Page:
USS Michigan (SSGN 727) arrived at Busan for a visit as a part of its deployment to the Western Pacific, 23 June 2015. With a crew of approximately 165, Michigan will conduct a multitude of missions and showcase the latest capabilities of the submarine fleet. Although USS Michigan (SSGN 727) only moved a few dozen yards 08 July 2016 when it left Dry Dock 2 for nearby Pier 5, the brief journey was a major step forward for the sub, the Puget Sound Naval Shipyard and Intermediate Maintenance Facility (PSNS & IMF), and the Navy. Michigan's undocking marked the beginning of the end of a Major Maintenance Period that began in August 2015 and included complex repairs in the sub's sail, superstructure, engineering spaces and missile compartments. It also included the historic installation of the first submarine living quarters for enlisted female Sailors.
Major alterations and improvements in the submarine's ability to navigate and communicate, as well as the first berthing of enlisted women, sets the course to return this warship as a standard bearer for the fleet. The complex task of constructing living quarters for enlisted women aboard Michigan required a team effort from PSNS & IMF, Electric Boat and Michigan's crew. Their mission was to accommodate up to three female chief petty officers without a change to the total complement of 20 CPOs, and to accommodate from nine to 36 women crew members without changing the total complement of 120. They accomplished this in part by enlarging the forward washroom, adding four showers by converting a bunkroom into shower space, splitting the aft washroom to allow for a shower/head combo and a watchstander head, and creating a new bunkroom from the old crew's study.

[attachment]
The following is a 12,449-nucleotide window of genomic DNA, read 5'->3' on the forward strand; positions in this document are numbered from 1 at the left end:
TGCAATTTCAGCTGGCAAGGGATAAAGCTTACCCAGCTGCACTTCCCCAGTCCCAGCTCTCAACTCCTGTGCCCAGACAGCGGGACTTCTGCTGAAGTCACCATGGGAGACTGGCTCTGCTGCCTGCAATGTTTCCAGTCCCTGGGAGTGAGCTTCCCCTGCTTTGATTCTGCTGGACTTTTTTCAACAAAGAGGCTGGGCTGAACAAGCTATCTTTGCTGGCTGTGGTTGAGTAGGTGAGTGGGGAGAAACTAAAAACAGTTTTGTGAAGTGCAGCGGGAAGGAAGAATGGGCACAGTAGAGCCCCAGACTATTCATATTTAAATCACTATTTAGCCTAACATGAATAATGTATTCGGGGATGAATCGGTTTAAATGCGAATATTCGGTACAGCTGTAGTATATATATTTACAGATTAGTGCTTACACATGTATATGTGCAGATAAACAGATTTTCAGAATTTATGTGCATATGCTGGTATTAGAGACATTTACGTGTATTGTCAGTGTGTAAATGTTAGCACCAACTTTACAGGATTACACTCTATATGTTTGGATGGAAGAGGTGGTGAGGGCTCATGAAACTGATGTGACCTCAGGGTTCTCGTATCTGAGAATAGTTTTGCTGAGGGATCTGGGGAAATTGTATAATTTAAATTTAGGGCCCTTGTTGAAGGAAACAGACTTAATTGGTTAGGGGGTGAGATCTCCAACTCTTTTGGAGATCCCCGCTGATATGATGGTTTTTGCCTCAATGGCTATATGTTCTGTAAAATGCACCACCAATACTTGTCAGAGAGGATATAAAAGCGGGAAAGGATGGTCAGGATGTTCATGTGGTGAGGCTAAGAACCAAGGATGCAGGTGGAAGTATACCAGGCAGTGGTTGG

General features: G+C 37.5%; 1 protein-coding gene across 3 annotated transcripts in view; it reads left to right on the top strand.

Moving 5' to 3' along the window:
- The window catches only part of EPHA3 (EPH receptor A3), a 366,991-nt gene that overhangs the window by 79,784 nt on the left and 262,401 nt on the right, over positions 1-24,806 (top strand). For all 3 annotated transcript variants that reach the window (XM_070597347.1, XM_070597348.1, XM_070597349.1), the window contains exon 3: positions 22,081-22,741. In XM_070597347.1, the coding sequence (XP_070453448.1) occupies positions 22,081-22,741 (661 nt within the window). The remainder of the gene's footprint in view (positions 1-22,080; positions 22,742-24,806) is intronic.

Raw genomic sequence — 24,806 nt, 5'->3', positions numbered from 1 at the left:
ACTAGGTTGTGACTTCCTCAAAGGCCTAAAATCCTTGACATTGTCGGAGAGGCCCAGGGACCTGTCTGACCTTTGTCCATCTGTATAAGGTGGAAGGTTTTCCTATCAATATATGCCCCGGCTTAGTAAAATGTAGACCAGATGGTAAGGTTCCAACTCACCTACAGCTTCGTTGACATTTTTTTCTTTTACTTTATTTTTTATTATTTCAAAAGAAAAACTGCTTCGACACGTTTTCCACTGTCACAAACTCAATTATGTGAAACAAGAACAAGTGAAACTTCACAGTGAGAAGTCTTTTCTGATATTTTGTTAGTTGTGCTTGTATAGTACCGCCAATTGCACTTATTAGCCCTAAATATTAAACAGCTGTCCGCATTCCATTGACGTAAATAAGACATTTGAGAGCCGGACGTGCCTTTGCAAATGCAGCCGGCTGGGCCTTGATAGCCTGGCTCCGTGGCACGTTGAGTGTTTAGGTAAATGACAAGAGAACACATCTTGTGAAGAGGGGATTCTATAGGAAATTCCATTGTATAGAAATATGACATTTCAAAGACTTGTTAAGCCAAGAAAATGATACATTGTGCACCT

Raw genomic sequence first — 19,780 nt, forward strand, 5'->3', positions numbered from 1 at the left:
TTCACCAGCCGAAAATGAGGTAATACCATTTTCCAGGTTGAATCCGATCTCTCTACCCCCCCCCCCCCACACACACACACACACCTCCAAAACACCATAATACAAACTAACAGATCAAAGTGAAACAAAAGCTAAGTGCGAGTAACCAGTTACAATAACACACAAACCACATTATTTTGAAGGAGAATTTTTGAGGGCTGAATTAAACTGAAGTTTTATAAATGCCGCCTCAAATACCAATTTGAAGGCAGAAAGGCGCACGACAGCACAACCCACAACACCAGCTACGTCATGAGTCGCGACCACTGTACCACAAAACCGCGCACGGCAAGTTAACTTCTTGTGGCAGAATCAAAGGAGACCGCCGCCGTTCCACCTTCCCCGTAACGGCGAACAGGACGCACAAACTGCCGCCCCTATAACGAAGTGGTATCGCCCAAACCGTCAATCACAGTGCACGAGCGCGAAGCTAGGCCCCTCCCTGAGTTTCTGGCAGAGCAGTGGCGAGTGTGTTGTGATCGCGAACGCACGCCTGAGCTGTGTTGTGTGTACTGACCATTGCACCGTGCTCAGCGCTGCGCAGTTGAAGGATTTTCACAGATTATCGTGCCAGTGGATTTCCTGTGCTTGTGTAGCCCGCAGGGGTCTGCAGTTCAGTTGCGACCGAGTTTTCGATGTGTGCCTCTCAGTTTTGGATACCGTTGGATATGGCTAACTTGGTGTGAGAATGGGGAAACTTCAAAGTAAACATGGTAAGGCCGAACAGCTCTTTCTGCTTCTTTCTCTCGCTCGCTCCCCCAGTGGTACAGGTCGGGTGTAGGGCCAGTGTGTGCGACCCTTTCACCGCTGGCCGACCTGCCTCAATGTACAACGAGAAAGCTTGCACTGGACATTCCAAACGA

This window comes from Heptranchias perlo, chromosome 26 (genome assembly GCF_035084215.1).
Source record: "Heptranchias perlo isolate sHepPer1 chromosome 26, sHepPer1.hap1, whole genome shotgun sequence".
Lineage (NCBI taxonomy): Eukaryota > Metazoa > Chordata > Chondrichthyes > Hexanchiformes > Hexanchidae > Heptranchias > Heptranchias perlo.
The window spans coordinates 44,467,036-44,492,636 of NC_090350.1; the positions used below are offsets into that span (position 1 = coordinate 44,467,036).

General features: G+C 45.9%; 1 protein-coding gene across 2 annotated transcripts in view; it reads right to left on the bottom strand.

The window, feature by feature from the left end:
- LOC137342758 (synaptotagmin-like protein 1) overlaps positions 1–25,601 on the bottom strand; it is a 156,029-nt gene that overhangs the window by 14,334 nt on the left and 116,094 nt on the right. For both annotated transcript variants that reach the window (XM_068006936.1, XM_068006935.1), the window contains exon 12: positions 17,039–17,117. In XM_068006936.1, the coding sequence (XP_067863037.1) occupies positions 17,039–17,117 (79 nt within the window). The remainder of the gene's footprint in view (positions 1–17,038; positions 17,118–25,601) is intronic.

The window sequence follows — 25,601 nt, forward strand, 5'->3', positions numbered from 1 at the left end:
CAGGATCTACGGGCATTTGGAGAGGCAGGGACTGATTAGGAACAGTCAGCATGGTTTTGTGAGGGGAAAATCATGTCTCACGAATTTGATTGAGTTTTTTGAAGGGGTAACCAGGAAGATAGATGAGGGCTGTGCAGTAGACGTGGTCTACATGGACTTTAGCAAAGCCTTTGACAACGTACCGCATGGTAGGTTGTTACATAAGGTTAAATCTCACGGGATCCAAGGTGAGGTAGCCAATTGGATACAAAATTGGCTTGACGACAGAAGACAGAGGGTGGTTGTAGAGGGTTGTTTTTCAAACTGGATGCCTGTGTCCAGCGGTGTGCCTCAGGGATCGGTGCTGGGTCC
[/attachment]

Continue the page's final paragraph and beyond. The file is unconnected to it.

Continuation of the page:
The First Michigan
The USS MICHIGAN, renamed the USS WOLVERINE, was the first iron warship in the U.S. Navy and probably the first iron or steel warship of her size in the world. She was originally designed as a "three-mast, topsail schooner" with auxiliary steam power.
The MICHIGAN was on duty on the Great Lakes during the Civil War but never engaged in battle. In 1905 a new USS MICHIGAN (BB27) was to be commissioned by the U.S. Navy. The original MICHIGAN was renamed the WOLVERINE, after the MICHIGAN state animal. About 1910 she was turned over to the Naval Reserve as a Training Ship and remained active in this capacity until 1922 when one of her engines broke down.
The second MICHIGAN (BB27) was laid down 17 December 1906 by New York Shipbuilding Co., Camden, NJ; launched 26 May 1908 and commissioned 4 January 1910.
Assigned to the Atlantic Fleet, MICHIGAN, with sister ship SOUTH CAROLINA, were the U.S. Navy's first class of dreadnoughts or all big-gun battleships. The layering of her main armament 12" guns and placement of all turrets on the centerline was a novel arrangement which spread as a universal battleship arrangement.
Prior to 1914 the battleship MICHIGAN operated in the North Atlantic, the Gulf of Mexico, and along the Atlantic Coast. During World War I, the warship escorted convoys, trained recruits, and engaged in fleet maneuvers. On 6 August 1919, the MICHIGAN was placed in limited commission and conducted various training cruises.
MICHIGAN was decommissioned at Philadelphia Navy Yard 11 February 1922 and was stricken from the Navy list 10 November 1923 in accordance with the treaty limiting naval armaments.